Jared mentions shoe trees, and those are really important. Cedar shoe trees (my preference) ought to go into your shoes when you take them off at home. Even the 'one size' shoe trees at cedarvillestore.com (they may be carried elsewhere too, but this is where I picked them up) are fine.


                      Right now I'm using Meltonian all-purpose cleaner & conditioner for distressed/non-polished leather, and alternate between Meltonian cream polish and Kiwi wax polish. Sometimes a little Armor All on sole edges if the soles are rubber.

                      Comment


                        #12


                        I use Doc Martens balsam.


                        http://www.zappos.com/dr-martens-won...balsam-neutral

                        Comment


                          #13


                          I have a cobbler put a rubber half-sole on all my dress shoes. The sole will last longer and I get better traction.


                          I use Angelus shoe polish, but honestly I don't think the polish brand makes much difference.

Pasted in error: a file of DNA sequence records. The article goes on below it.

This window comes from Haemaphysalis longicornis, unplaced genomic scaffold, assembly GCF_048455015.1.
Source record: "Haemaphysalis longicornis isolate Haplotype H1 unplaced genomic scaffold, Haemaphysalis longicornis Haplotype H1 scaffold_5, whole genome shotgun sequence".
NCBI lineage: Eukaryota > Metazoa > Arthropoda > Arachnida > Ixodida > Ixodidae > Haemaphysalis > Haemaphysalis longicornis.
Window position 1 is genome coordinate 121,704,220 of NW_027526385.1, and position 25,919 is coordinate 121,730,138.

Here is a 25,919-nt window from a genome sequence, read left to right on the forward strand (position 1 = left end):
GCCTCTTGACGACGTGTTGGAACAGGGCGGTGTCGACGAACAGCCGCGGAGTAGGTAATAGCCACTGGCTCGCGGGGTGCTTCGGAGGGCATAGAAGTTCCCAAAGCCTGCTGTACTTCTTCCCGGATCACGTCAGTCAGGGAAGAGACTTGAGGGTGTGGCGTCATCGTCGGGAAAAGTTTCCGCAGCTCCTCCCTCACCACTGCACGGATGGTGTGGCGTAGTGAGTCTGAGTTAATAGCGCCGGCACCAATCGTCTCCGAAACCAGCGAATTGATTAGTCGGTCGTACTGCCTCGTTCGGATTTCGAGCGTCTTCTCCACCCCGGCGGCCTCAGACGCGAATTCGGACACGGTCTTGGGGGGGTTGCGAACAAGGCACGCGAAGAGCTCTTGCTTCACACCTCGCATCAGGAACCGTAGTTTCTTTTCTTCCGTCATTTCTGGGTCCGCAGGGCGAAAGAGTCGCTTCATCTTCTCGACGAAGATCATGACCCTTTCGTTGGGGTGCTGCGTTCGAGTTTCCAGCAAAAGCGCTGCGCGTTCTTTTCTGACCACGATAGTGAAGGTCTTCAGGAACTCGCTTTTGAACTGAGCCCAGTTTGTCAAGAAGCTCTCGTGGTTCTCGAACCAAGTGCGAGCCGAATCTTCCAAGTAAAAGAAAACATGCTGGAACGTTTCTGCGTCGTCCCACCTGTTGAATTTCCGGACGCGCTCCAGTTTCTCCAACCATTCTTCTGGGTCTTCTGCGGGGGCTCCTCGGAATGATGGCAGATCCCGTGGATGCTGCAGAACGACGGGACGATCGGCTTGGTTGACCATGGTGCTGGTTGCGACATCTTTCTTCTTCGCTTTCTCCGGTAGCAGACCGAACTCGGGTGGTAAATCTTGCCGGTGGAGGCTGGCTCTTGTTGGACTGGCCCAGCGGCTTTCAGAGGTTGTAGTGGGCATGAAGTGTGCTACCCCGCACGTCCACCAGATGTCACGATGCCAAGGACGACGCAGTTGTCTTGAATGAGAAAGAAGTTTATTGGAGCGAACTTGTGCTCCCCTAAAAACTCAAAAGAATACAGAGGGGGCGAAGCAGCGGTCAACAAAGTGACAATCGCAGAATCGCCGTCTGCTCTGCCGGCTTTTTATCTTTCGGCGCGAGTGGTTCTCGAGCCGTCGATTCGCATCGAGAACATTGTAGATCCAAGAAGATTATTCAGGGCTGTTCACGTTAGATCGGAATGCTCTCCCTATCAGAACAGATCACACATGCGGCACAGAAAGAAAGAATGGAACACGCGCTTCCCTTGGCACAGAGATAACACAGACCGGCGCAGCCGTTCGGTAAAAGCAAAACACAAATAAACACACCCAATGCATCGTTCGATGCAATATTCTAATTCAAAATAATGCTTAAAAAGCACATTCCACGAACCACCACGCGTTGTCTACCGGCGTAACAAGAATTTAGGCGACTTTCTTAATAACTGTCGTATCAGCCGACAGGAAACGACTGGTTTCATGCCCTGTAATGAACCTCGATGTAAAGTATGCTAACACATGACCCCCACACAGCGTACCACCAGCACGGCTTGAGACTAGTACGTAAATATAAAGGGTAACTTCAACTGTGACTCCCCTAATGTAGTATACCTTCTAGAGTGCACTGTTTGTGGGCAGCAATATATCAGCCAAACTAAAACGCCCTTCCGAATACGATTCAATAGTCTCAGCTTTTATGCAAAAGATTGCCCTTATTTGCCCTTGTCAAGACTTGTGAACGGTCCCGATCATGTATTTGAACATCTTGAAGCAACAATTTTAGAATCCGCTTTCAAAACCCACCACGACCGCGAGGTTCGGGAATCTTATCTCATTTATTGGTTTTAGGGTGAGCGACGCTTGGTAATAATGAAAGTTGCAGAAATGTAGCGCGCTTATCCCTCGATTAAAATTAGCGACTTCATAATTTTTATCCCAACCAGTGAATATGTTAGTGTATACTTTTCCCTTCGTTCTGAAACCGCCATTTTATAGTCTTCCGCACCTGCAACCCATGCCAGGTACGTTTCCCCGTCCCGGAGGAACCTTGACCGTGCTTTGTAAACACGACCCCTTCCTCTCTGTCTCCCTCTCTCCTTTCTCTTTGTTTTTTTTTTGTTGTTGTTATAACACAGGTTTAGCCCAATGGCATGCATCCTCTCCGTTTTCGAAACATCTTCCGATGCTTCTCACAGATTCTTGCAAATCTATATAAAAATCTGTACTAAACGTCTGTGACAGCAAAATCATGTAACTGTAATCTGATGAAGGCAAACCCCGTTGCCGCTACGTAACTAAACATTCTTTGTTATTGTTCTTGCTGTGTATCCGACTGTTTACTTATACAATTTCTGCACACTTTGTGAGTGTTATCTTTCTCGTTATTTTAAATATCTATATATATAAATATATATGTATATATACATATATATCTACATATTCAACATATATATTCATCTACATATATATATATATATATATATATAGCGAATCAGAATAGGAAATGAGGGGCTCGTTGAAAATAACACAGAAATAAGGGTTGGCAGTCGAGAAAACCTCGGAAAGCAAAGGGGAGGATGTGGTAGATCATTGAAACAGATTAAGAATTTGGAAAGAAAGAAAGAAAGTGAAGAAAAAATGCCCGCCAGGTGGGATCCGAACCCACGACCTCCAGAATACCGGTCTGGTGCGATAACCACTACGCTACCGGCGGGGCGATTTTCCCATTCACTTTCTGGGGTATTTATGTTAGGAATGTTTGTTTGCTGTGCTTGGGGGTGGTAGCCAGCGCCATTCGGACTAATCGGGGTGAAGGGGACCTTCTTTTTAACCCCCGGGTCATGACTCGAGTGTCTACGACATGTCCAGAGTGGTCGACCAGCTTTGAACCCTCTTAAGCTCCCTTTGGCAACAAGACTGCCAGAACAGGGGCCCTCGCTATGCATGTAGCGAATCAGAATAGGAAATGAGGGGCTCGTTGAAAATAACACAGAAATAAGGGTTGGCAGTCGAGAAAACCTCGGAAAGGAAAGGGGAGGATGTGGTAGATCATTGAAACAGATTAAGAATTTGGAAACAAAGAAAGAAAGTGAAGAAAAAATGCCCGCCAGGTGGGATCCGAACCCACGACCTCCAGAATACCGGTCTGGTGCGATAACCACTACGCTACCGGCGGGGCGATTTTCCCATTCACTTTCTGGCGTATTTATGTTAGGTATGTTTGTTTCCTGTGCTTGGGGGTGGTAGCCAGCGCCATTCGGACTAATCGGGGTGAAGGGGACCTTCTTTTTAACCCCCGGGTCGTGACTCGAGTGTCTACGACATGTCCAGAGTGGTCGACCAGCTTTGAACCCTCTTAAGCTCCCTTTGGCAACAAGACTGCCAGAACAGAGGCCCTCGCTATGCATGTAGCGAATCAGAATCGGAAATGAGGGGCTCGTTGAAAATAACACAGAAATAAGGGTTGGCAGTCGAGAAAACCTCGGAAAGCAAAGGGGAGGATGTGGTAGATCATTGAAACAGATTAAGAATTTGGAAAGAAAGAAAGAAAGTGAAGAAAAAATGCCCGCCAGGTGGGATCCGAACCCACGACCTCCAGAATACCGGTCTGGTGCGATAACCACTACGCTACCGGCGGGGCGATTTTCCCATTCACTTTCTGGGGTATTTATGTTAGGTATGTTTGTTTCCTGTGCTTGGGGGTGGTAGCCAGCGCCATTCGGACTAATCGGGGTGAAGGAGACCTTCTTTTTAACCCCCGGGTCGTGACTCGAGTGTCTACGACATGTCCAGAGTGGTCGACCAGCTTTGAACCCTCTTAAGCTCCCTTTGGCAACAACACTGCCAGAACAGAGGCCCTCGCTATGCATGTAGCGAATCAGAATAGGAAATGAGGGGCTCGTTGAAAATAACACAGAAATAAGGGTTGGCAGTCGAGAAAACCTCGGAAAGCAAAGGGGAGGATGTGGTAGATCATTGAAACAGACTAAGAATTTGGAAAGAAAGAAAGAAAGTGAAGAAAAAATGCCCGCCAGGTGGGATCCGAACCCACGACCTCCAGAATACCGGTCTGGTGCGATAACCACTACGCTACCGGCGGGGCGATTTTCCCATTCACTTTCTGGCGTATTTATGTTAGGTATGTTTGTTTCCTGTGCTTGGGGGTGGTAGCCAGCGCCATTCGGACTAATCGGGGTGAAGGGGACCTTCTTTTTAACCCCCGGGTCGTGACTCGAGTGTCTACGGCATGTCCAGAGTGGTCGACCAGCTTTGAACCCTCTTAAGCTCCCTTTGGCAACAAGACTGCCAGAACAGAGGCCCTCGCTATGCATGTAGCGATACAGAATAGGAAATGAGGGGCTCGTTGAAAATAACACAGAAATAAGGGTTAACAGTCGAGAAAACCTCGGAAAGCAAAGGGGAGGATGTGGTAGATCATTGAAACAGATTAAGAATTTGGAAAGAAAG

I get my cedar shoe trees at Nordstrom Rack for $13 each (regular price). They seem to hold up fine with regular use and are dirt cheap.

                          Comment


                            #14
                            <blockquote>

                            I have a cobbler put a rubber half-sole on all my dress shoes. The sole will last longer and I get better traction.</blockquote>


                            This is a really great idea, especially if you live in a relatively rainy area or for shoes to wear during inclement weather. Also, some higher-end shoe makers (Allen Edmonds, Alden) will re-sole your shoes.

                            Comment


                              #15


                              @Jared


                              I'm assuming you only use black and neutral since brown leather shoes can come in a variety of shades? I recently polished a pair with the Kiwi Brown polish and they came out quite a bit darker than I had anticipated. As time goes on they are lightening back up, but it sure worried me that I had ruined them.

                              Comment

                              Working...
                              X